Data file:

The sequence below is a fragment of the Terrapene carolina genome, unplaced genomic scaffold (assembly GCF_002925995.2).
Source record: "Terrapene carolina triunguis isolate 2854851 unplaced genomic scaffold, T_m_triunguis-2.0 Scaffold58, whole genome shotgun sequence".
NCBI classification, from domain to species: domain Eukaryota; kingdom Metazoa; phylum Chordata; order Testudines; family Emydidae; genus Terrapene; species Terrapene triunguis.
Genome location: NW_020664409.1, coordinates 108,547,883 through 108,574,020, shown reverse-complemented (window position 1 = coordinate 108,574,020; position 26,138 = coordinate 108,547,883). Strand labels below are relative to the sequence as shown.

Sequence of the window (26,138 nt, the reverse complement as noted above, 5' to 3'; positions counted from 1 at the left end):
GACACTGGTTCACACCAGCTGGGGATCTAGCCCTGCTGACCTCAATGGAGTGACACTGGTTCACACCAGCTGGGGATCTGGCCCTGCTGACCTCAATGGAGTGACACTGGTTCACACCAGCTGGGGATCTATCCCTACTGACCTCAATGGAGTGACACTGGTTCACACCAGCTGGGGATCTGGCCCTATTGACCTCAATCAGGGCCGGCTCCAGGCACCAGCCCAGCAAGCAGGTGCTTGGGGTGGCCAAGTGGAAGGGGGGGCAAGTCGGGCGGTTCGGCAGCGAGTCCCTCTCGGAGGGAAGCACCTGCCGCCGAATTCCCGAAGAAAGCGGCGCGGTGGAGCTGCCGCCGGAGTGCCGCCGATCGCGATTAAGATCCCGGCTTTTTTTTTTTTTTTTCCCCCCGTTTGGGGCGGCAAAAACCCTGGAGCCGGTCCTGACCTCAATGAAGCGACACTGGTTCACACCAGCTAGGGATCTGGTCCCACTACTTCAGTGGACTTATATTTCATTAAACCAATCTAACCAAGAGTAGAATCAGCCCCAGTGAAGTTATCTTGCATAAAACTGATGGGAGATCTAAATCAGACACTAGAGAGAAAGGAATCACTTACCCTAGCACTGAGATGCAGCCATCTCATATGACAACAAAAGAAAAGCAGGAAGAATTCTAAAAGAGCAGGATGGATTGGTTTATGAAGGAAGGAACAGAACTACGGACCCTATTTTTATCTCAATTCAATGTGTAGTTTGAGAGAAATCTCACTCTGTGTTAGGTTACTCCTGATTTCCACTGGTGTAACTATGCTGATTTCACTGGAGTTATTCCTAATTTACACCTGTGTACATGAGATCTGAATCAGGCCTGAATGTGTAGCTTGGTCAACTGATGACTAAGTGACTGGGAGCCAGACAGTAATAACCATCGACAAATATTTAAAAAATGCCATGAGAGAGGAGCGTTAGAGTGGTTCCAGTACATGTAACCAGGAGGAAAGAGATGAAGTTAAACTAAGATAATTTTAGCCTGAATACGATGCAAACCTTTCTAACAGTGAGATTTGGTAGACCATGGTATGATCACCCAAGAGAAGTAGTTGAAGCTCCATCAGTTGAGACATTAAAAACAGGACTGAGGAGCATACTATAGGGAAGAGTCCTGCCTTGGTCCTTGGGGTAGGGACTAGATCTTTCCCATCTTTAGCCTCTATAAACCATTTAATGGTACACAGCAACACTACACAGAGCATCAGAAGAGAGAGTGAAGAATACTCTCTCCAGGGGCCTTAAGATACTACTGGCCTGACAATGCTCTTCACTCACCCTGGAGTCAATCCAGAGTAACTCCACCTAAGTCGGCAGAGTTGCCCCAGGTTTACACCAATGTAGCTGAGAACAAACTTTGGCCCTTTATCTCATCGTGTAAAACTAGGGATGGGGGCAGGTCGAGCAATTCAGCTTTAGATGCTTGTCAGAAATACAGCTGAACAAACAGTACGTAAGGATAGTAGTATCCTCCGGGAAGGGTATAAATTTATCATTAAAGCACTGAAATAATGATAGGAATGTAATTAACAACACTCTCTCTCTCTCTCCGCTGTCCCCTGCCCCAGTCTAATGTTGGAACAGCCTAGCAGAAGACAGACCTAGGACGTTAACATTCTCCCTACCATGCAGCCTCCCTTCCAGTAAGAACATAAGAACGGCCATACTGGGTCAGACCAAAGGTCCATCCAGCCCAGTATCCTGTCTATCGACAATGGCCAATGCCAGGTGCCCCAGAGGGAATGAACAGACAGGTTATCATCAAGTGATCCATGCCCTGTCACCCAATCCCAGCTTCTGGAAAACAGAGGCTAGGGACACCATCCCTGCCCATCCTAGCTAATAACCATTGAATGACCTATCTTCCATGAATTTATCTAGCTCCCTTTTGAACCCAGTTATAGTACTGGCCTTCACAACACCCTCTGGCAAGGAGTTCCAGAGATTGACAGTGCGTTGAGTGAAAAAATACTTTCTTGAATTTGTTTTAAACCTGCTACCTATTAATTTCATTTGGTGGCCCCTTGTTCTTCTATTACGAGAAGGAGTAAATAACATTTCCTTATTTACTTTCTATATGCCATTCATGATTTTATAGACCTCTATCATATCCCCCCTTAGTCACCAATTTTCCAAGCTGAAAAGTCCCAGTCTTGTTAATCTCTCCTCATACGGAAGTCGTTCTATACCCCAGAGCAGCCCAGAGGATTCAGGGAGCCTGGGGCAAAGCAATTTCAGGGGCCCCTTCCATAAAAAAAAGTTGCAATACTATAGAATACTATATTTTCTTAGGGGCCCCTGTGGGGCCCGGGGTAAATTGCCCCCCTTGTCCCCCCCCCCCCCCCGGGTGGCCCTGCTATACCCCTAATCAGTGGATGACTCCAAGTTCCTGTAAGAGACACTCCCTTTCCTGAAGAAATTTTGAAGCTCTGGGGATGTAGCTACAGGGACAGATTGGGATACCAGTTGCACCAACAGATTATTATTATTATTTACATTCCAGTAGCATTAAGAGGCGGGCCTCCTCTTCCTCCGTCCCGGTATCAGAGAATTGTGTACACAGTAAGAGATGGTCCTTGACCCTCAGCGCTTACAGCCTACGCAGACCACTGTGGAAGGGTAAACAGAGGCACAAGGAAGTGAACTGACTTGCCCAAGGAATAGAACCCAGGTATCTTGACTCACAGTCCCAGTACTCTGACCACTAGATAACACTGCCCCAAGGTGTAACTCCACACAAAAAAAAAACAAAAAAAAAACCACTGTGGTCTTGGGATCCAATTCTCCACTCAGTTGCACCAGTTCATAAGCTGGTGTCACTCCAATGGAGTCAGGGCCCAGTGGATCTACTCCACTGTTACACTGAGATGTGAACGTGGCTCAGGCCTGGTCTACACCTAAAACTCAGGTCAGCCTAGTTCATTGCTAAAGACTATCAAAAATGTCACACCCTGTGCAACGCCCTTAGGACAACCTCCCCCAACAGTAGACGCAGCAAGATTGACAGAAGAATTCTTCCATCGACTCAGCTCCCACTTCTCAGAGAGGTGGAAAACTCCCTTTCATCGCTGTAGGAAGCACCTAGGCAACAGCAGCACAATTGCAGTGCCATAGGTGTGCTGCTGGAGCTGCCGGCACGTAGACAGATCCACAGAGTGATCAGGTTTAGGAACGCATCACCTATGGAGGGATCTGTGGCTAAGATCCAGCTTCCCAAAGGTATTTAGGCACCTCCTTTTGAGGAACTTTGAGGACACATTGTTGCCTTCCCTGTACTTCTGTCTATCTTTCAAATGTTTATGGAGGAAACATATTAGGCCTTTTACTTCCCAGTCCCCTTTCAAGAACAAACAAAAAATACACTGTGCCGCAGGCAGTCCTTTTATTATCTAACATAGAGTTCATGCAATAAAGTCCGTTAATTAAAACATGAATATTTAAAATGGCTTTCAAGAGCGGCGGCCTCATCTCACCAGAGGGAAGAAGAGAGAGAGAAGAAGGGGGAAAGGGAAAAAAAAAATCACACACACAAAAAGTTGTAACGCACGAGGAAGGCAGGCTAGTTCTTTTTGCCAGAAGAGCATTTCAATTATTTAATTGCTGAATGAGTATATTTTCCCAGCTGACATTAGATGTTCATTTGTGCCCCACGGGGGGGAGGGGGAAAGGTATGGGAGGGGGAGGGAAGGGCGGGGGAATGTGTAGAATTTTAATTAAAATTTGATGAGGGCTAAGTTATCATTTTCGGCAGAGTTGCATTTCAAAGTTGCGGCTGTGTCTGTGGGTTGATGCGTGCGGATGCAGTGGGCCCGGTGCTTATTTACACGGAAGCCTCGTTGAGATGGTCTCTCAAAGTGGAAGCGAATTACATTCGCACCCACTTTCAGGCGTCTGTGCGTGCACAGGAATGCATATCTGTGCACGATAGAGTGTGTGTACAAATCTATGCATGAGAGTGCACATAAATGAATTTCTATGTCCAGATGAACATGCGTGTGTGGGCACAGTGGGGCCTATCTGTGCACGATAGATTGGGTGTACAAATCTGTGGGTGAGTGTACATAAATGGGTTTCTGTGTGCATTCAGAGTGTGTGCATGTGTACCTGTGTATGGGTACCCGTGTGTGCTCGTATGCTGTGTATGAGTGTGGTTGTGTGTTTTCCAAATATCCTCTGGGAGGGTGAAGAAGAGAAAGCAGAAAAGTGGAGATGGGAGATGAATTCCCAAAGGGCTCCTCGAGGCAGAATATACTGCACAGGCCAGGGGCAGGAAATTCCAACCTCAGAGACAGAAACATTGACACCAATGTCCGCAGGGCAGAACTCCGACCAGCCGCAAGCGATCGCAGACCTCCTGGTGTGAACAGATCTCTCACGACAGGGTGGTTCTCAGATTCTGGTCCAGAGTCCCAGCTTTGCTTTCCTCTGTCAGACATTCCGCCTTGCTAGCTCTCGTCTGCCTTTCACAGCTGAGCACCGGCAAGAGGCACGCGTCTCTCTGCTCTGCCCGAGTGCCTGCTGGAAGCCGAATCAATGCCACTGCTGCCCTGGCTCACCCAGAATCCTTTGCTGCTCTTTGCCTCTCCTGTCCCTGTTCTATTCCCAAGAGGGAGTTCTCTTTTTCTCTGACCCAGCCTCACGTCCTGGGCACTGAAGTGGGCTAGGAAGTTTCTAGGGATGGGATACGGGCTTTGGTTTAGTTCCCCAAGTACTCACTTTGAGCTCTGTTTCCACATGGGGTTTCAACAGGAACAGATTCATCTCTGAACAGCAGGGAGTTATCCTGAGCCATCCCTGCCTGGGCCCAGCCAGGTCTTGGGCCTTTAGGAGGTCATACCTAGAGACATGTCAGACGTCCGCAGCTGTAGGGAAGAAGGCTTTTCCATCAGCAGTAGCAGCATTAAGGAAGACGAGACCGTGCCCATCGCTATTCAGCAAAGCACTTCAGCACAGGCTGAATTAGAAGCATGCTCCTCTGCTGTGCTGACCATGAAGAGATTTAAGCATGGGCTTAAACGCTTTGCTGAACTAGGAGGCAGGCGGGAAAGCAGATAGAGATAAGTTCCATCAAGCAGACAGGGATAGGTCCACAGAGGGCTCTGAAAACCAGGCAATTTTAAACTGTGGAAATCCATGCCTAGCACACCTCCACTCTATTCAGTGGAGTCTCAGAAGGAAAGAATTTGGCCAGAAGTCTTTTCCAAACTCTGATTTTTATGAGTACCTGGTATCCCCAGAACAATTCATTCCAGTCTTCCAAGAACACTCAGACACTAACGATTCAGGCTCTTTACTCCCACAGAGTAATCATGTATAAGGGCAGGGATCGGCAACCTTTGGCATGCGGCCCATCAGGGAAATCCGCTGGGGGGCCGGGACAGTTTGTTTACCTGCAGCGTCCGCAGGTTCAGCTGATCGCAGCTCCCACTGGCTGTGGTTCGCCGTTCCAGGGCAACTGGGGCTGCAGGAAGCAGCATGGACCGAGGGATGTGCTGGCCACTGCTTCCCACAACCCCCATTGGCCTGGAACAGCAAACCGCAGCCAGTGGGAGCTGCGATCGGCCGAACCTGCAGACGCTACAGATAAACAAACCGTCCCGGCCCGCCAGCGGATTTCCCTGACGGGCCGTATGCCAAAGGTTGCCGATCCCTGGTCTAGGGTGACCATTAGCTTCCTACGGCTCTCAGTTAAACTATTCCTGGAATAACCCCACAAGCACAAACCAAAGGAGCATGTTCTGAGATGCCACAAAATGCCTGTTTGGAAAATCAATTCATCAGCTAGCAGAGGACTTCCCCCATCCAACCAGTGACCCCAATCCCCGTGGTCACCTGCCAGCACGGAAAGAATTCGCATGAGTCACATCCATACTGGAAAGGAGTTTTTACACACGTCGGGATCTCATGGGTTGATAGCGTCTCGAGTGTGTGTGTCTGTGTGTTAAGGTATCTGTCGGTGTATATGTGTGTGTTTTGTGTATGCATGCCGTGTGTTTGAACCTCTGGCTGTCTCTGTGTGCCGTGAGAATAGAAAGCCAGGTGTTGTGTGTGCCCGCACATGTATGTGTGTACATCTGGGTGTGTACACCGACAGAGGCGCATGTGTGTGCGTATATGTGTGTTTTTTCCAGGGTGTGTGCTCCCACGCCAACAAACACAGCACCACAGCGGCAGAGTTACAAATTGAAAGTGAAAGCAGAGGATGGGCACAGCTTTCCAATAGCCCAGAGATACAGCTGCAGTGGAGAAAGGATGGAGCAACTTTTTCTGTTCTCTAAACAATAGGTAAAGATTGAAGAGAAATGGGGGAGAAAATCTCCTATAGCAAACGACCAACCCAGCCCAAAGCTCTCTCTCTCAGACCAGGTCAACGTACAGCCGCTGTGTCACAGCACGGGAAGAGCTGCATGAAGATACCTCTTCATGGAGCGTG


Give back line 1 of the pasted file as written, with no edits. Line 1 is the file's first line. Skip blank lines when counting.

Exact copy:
The sequence below is a fragment of the Terrapene carolina genome, unplaced genomic scaffold (assembly GCF_002925995.2).